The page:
Rishi Sunak is no Jim Callaghan. Jeff J Mitchell/Getty Images

February 1, 2024   6 mins

In 1981, Neil Kinnock was attacked in the toilets at the Labour Party Conference. His assailant was a supporter of Tony Benn, eager to strike a blow for the radical Left; but as so often in the history of that tradition, he had underestimated the forces ranged against him. Kinnock, in his own words, “beat the shit out of him”, leaving “blood and vomit all over the place”. The same might have been said of the conference floor, where Benn and Denis Healey were bringing a seven-month struggle for the deputy leadership to a bitter end.

The chances are that Rishi Sunak won’t end up trading punches in the toilets with hostile MPs, but the atmosphere in the Conservative Party is taking on a familiar hue. Where once Labour was a byword for factionalism — with a dizzying array of Bennites, Tribunites and other “tendencies” — so the Tories today present a kaleidoscope of “New Conservatives”, “National Conservatives”, “Common Sense” Conservatives and self-styled “research groups”, all battling for control of the leadership. And where once a Social Democratic Party fought to “break the mould” of British politics, today the Right-wing Reform party proclaims a “realignment” intended to sweep the Conservatives from the electoral landscape. Over all this hangs the stench of electoral death, as the party contemplates defeat on the scale of 1983 or 1997.

But the Conservatives can still learn from Labour’s agonies in the Eighties. Then, Labour faced three interlocking crises. The first was electoral: from 1979 to 1992, Labour lost four general elections in a row — something that had never happened before in the democratic era. The fear was not simply that Labour was losing, but that its traditional electorate was disappearing. Deindustrialisation was shrinking the manual working class, trade-union membership was in freefall, while non-unionised workers seemed increasingly drawn to Thatcherism. The challenge for Labour was both to reclaim its old electorate and to build a new one, at a time of disruptive sociological change.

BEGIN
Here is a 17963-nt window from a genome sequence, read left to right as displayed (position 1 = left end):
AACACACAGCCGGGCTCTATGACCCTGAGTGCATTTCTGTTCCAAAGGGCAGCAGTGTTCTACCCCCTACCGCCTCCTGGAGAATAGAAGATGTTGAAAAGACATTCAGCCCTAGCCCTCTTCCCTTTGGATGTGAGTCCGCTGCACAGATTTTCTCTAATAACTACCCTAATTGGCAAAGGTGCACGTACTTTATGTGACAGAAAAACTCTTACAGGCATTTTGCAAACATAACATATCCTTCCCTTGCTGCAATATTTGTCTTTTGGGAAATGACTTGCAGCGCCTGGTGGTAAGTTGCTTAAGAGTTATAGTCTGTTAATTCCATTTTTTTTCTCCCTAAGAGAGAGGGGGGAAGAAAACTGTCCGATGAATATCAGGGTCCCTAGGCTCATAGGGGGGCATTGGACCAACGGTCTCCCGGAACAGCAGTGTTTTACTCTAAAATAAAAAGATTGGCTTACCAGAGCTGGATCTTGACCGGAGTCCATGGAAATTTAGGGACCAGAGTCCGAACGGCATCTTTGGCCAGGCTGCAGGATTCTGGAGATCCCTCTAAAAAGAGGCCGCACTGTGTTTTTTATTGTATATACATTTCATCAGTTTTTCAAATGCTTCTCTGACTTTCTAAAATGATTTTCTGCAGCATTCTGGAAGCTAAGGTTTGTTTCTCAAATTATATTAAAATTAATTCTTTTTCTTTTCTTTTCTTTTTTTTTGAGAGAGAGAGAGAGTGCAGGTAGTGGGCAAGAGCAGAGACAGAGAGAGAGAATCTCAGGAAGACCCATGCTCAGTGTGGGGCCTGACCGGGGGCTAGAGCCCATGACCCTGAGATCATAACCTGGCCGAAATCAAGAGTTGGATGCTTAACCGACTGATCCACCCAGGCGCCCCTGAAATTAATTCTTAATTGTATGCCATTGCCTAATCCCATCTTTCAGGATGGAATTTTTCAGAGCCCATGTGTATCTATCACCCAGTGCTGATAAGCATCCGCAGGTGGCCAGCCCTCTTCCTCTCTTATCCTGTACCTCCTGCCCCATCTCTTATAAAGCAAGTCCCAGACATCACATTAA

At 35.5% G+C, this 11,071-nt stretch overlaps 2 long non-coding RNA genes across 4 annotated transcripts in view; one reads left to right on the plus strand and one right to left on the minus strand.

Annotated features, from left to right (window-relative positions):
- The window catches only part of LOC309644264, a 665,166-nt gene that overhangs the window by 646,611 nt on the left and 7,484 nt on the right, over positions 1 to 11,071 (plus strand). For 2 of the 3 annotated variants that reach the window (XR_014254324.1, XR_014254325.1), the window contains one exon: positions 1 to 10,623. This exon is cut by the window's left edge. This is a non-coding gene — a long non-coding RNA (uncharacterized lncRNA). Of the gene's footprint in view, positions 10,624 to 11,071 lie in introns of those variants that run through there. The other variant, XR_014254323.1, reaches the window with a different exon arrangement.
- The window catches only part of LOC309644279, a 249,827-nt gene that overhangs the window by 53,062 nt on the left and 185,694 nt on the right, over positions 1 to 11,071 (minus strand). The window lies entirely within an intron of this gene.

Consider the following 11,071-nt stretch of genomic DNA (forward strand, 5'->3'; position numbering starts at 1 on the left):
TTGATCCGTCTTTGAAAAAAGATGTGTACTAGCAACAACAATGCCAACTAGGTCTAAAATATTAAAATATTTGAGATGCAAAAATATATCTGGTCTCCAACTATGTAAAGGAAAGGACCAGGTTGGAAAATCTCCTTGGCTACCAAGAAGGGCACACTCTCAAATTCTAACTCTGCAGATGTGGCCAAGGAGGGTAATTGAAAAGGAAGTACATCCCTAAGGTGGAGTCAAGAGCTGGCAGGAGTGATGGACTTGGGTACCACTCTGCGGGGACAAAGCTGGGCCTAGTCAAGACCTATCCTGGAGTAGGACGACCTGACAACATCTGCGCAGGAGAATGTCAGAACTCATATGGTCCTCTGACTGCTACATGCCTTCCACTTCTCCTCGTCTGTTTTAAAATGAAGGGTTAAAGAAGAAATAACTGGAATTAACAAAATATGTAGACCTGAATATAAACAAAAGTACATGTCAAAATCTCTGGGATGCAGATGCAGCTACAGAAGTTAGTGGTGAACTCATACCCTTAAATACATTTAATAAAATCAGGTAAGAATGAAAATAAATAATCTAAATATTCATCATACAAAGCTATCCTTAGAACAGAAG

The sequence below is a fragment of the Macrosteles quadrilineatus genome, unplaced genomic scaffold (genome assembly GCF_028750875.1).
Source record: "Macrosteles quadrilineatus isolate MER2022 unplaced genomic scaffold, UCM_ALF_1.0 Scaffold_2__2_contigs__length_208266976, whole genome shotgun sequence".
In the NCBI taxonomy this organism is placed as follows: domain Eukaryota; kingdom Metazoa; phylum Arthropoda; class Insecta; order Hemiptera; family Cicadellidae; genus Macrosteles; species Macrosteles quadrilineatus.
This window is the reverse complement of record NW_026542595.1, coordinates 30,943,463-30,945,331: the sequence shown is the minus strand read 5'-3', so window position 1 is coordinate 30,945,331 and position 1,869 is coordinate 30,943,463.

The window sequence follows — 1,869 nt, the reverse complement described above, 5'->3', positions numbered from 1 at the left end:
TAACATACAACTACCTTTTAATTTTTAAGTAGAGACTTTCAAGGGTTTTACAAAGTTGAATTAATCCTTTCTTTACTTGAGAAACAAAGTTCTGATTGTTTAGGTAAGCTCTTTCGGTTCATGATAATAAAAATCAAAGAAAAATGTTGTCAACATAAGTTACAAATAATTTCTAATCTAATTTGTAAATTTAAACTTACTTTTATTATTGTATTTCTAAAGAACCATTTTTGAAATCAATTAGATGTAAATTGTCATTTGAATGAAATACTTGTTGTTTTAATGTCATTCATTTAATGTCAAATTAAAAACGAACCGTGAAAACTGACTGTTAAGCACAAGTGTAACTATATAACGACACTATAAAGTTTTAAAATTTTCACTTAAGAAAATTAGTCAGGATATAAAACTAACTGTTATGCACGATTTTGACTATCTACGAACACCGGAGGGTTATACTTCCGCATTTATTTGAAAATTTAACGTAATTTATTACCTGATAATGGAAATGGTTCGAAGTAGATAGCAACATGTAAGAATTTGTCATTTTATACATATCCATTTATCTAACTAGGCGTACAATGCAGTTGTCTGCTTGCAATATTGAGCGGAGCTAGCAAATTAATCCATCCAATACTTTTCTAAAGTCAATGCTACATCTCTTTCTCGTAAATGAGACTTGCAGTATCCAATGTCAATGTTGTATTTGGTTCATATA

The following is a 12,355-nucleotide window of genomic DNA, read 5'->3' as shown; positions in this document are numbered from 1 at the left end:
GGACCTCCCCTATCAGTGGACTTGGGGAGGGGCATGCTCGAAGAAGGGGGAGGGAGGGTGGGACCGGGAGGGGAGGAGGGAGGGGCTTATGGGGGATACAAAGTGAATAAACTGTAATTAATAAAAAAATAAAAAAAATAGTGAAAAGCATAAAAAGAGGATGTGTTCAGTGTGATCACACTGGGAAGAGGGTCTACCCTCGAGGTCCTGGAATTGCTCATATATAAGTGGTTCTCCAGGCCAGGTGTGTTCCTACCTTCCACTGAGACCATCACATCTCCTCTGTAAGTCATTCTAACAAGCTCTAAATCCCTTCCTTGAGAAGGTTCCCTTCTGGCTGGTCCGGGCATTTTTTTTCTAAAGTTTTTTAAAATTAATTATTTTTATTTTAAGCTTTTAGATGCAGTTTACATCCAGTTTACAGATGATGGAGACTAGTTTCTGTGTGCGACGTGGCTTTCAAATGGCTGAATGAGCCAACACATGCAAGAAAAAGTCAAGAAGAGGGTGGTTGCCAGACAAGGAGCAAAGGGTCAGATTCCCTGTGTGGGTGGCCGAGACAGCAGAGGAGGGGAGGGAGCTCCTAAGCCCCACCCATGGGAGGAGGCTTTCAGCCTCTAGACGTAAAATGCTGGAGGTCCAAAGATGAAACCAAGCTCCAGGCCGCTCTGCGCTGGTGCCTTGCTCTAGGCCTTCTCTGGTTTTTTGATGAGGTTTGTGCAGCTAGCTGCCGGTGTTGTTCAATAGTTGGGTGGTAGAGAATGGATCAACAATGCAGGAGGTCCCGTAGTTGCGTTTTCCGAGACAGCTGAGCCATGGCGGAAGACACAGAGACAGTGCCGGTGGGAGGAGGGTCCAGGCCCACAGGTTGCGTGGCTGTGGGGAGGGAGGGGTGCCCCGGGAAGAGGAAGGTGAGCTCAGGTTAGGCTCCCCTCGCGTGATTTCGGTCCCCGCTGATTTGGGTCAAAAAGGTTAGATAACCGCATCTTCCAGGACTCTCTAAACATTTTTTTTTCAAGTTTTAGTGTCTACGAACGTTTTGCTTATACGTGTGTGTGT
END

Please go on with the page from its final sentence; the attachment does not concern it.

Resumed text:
The second crisis was political, with the formation of a breakaway party by former Labour grandees. In David Owen, Shirley Williams, Bill Rodgers and Roy Jenkins, the SDP could boast the youngest foreign secretary in history, one of the most popular female politicians in the country, a skilled party organiser, and a former Chancellor, Home Secretary and President of the European Commission. Even under the pressures of First Past the Post, the SDP-Liberal Alliance won more than a quarter of the vote in 1983, coming only 2% behind Labour. In his first term, at least, the challenge for Kinnock was not to defeat the Conservatives. It was to stave off the threat from the Alliance.

The third problem was intellectual. Parties do not often rethink their core principles, but the questions being asked of Labour during this period were genuinely existential. Was socialism still relevant, in a world where workers were buying their own homes and filling them with consumer goods? Could one talk meaningfully about “working-class solidarity” when the long-term unemployed were so distanced from those in work? Was parliamentary socialism still possible, given the cultural and media power of the Right, or did industrial action pose a surer route to victory? From the hard-Left to the old-Right, there was universal agreement that Labour must change. What was so disruptive was the direction of change, and the principles on which it should be based.

For the Conservative Party today, the challenges are slightly different. Unlike Labour, modern Conservatives are accustomed to winning elections, but that makes the prospect of defeat all the more terrifying. Three-quarters of the parliamentary party, including all but six of the Cabinet, have no experience of opposition, yet the party has now trailed in the polls for more than two years. Those voters who remain loyal are heavily concentrated among the elderly. Labour leads in every cohort below the age of 65; and even the next oldest cohort, from 55-64, has the Conservatives at just 20%.

As for party competition, Reform cannot match the polling figures of the early Alliance, which peaked at more than 40%. Nor has it drawn heavyweight defections of the stature of Jenkins, Owen or Williams. But if Nigel Farage were to return to the leadership, it would boast a consummate campaigner with strong support among Conservative voters: Farage now polls more strongly among 2019 Conservatives than the current prime minister.

Underpinning both these problems is an intellectual dilemma. What is the Conservative Party for? And what, if anything, does it seek to conserve? Under First Past the Post, parties have to construct broad coalitions to be electorally competitive. At its best, that is a source of strength, expanding the range of ideas on which a party can draw and bringing different interests into partnership. At its worst, it generates unstable compounds that can explode at any moment. While Labour struggles to hold together Fabians, Left liberals, ethical socialists, trade unionists and social democrats, those jostling within the Conservative coalition have ranged from free traders to protectionists, libertarians to moral conservatives, Atlanticists to Empire loyalists, and institutionalists to radical populists. The surprise, perhaps, is not that such fissile materials sometimes combust, but that they do not do so more often.